I'm way behind, and it's time to catch up.
Here's what you need to know. Over the winter of 1971-1972, Richard Nixon still looked vulnerable. Things were bending in the right direction for him, but as late as January 7-10 Gallup still had him at 49%. which was about where he had been since March of 1971. Not in deep trouble, but not yet safe, either. Meanwhile, the Democrats had three formidable looking candidates. The active frontrunner was Ed Muskie, who had impressed everyone as a VP candidate in 1968 and seemed dangerous. Lurking behind him was Hubert Humphrey. Humphrey had lost to Nixon by a whisker in 1968, and if he was to capture the nomination again one would assume that his party would be more unified and his convention a better kick-off; neither could possibly be any worse, could they? And still out there was the biggest threat of all, Ted Kennedy, whose brothers had been martyred so recently. Yes, Chappaquiddick in 1969 was a problem, but the Kennedy name was still magic. Nixon was right to be concerned about all three of these foes.
The New Hampshire primary that year wasn't until March. And almost no one understood the importance of the reforms which made a late entry difficult and a candidate winning without contesting primaries, as Humphrey had done in 1968, more or less impossible. So it took long into spring for Nixon's men to understand that Kennedy really wasn't going to be a factor, and dream opponent George McGovern didn't clearly clinch things, as it turned out, until the convention in mid-July (indeed, he didn't have it won at all until he beat Humphrey in California on June 6, and then he had to win a couple of credentials fights at the convention to seal it).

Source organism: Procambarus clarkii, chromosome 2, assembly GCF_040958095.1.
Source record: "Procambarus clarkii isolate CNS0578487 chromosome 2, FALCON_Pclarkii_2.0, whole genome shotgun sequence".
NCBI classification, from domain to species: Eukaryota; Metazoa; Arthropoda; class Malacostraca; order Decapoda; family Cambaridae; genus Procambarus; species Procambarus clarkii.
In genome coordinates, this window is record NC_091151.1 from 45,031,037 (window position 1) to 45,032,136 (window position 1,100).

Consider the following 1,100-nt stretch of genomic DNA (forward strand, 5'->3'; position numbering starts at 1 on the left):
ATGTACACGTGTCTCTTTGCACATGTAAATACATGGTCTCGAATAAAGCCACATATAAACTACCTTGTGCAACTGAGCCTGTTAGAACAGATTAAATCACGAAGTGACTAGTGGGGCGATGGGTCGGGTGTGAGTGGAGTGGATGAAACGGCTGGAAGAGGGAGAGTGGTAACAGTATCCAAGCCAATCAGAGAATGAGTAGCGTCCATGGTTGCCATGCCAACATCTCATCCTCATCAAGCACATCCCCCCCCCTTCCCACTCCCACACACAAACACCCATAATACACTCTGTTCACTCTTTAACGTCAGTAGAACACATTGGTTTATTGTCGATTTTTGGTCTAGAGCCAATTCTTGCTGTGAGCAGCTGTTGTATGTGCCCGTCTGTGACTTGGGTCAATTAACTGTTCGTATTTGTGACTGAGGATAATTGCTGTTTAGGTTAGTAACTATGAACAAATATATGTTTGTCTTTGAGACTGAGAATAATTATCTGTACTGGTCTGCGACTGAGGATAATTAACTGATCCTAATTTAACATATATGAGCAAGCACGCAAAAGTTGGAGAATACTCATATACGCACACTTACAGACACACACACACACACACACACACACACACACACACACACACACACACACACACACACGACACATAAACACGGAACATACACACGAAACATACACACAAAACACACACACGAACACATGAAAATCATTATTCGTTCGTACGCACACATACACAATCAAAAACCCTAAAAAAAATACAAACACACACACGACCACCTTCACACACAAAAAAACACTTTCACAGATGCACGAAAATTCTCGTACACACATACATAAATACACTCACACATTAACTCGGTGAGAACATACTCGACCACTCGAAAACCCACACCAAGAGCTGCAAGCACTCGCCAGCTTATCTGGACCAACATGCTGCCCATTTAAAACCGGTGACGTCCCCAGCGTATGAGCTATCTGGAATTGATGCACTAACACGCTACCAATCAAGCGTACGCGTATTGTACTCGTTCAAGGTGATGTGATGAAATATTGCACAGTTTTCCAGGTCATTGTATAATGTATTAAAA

Remember, too, that as of January 1972 Republicans had only won three presidential elections since 1928: two with a national hero at the head of the ticket, and one squeaker with the Democrats divided three ways (that is, with George Wallace on the ballot and with liberals furious at the party for most of the campaign); Democrats of course still controlled by Houses of Congress and had in almost every election since the New Deal.
In other words, Nixon was quite right to consider re-election extremely uncertain as of January 1972.
How did Nixon deal with all this uncertainty? He demanded information -- and his men demanded information. Information about what the Democrats were up to. Lots of information. More information.
And thus it was that the Committee to Re-Elect the President needed an upgrade in information gathering, and after a false start, wound up -- on the recommendation of John Dean, Counsel to the President, to John Mitchell, Attorney General of the United States and soon to be Chair of the campaign -- hiring G. Gordon Liddy, late of the Plumbers, to move from the White House into the campaign to handle "intelligence."